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There are certain words even the most mature women dread hearing from the ex. "I'm getting married!" is one of those sentences. Nowadays, there are a few more words being added. Instead of just hearing that the ex is starting a life with someone new, we're also getting asked to share in the festivities.

The old question of sex with the ex is giving way to: "Should I go to my ex's wedding?"

"When I told my girlfriends that my ex invited me to his wedding, there was a raging debate around me," says Marcella Munro, a communications consultant in Vancouver. When her ex e-mailed to tell her the news, she called to congratulate him. Then she heard him say, "I'd really love it if you were there."

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Even though they broke up four years ago after a two-year relationship, they're still friends. "Most people thought it was weird that I went," Munro says. "Most of my girlfriends didn't understand it and my family didn't understand it. I was the only one who thought he wanted me to come for the right reasons. That is, we were in love when we were dating, then we became very close friends after we broke up. He became like a big brother."

Maria Vella, a Toronto-based wedding planner for the company Thee Wedding, says, "It's absolutely a good thing to invite the ex. It definitely happens all the time. If they are still good friends, why not?" she asks. "The first thing I say to brides is to ask the groom. If he's comfortable with it, why not? But all three of them have to be on good terms."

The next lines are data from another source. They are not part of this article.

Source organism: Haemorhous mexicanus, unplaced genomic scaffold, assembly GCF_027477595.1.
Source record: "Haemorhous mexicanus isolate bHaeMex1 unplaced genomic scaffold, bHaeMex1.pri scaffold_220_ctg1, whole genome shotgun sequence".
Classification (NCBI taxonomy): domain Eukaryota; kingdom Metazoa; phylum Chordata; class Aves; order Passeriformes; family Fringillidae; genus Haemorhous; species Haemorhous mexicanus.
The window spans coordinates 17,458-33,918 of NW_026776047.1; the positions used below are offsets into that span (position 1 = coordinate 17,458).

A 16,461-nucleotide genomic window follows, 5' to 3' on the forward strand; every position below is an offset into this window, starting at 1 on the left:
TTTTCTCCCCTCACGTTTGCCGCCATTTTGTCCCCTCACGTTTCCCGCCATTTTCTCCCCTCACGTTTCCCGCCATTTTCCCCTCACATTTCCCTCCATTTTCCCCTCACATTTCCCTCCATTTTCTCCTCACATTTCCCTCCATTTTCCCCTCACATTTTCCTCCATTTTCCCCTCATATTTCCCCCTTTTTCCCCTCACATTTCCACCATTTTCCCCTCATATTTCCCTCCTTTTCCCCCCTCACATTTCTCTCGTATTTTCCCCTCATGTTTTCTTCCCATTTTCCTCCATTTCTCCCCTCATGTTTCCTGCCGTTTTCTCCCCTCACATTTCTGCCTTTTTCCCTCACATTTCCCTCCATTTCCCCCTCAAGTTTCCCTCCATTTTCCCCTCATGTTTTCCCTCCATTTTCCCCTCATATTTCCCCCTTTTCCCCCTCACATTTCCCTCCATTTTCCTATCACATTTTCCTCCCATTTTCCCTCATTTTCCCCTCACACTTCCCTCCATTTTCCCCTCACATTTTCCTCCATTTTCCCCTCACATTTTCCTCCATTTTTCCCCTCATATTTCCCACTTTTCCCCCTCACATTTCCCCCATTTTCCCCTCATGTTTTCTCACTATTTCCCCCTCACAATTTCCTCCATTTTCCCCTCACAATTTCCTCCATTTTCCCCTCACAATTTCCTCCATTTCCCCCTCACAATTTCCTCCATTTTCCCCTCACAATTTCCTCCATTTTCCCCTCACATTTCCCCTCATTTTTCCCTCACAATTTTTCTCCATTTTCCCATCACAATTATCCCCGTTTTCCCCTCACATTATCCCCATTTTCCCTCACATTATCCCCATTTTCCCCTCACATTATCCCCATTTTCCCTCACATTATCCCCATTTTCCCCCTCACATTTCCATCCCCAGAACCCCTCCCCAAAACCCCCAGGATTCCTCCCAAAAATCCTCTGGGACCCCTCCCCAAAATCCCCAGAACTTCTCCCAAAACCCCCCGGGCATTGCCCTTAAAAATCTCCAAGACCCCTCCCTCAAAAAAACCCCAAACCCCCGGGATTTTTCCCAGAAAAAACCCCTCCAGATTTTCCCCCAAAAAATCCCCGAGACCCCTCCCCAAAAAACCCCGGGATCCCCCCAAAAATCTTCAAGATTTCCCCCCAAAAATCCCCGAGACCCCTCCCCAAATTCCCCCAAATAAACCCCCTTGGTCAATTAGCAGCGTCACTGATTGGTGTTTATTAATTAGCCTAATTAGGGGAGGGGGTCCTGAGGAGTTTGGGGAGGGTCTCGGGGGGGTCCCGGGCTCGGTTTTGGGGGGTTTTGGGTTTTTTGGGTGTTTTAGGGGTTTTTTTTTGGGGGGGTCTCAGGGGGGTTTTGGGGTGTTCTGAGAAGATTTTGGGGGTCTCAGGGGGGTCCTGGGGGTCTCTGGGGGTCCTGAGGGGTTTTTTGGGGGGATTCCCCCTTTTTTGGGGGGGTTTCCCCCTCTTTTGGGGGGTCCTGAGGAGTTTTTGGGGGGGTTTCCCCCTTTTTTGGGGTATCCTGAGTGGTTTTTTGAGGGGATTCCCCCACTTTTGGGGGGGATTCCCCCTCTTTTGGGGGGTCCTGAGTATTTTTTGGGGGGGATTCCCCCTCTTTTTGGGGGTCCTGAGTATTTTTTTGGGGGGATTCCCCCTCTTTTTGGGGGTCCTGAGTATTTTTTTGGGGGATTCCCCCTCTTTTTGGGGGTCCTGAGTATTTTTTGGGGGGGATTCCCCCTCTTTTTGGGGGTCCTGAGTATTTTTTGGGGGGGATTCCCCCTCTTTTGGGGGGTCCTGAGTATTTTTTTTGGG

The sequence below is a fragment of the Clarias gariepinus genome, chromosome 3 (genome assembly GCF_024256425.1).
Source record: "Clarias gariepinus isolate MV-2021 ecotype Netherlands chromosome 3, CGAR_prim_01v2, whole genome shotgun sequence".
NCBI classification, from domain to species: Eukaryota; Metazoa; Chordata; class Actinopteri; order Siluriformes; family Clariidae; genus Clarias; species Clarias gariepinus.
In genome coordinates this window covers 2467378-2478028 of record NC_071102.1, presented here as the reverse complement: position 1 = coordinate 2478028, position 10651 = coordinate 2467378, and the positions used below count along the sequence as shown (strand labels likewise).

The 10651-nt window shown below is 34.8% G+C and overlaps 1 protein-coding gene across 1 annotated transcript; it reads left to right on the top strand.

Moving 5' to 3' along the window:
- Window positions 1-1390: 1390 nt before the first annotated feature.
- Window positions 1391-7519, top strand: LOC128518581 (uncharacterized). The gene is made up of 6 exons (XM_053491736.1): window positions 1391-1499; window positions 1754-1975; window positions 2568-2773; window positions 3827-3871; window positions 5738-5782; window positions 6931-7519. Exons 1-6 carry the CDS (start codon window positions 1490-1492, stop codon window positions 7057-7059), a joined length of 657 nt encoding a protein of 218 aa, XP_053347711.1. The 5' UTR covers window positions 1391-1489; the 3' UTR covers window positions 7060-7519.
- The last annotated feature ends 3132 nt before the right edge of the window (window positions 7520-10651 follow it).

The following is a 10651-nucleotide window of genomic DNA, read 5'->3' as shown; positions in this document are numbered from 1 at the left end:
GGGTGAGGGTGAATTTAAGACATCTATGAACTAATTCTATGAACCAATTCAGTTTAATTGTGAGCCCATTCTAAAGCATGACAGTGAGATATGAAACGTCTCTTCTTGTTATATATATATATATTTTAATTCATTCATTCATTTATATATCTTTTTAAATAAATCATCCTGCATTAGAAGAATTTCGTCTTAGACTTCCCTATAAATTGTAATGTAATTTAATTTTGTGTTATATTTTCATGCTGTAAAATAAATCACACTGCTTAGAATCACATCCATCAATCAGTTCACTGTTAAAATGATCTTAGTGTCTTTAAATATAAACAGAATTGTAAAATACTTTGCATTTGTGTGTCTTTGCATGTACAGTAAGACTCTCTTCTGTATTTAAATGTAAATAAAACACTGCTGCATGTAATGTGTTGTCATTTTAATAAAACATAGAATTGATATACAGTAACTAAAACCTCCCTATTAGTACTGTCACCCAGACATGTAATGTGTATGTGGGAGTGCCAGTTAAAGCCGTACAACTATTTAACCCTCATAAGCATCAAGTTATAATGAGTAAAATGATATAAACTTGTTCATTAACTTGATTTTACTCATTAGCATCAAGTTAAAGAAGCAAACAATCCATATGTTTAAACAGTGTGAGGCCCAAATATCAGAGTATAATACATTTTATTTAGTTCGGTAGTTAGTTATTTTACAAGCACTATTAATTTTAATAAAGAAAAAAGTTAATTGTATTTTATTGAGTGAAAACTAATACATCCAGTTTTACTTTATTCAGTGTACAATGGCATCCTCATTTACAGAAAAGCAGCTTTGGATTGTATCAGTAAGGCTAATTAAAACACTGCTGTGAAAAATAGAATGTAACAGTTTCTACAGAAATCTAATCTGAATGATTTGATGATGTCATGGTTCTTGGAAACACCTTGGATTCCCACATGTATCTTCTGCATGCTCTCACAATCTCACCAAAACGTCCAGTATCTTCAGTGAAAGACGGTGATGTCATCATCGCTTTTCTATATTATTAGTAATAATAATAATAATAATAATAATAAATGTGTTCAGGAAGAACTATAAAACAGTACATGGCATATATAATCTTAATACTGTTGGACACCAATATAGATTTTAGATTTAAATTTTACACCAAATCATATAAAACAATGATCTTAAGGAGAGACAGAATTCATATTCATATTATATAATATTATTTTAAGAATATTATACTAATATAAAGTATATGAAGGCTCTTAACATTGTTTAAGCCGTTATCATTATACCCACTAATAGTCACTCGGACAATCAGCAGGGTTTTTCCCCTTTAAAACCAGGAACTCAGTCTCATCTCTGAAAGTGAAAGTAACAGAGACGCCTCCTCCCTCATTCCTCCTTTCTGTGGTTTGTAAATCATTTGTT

Vella cautions, however, that an ex should never have any direct involvement in the wedding. "They should be there as a normal, encouraging guest and nothing more."

For Munro, the wedding invitation was like having an invisible therapist suddenly appear in the room. "I knew I would have mixed feelings, but it did make me examine where I was at. I had to be clear with myself that the reason I was upset was because of the past and letting go of that last little bit of romance. The last thing I wanted was to attend the wedding and be a problem my ex had to manage. I wanted to go with a good heart."

For her, the hardest part was everyone telling her not to go. She went, without a date. "I had a very good time," she says.

"But we had resolved our relationship. Trust me, there are some men I've dated where things are still uncomfortable. If I received a wedding invitation from some of them, I would take a pass."

Dara Fleischer, 33, a shopping editor at Loulou magazine, invited her former live-in boyfriend to her wedding in September.

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The Montreal wedding was the first time her husband and her ex had met. "It was a little bit strange, but I'm glad I did it," she says. "It's nice to have a good relationship with your ex. I was happy that I could share what was happening with my life with someone I care about."

This is not to say that Fleischer always agrees with inviting the ex. When her husband's ex-girlfriend invited them to her wedding, she was upset, mostly because the bride asked him to sign the Ketubah, a Jewish marriage contract, an honour usually reserved for a best friend or family member.

"It flipped me out that she asked him to sign it. I started bawling on the way there, asking why out of everyone there did she pick him? That made me uncomfortable. But he didn't think anything of it."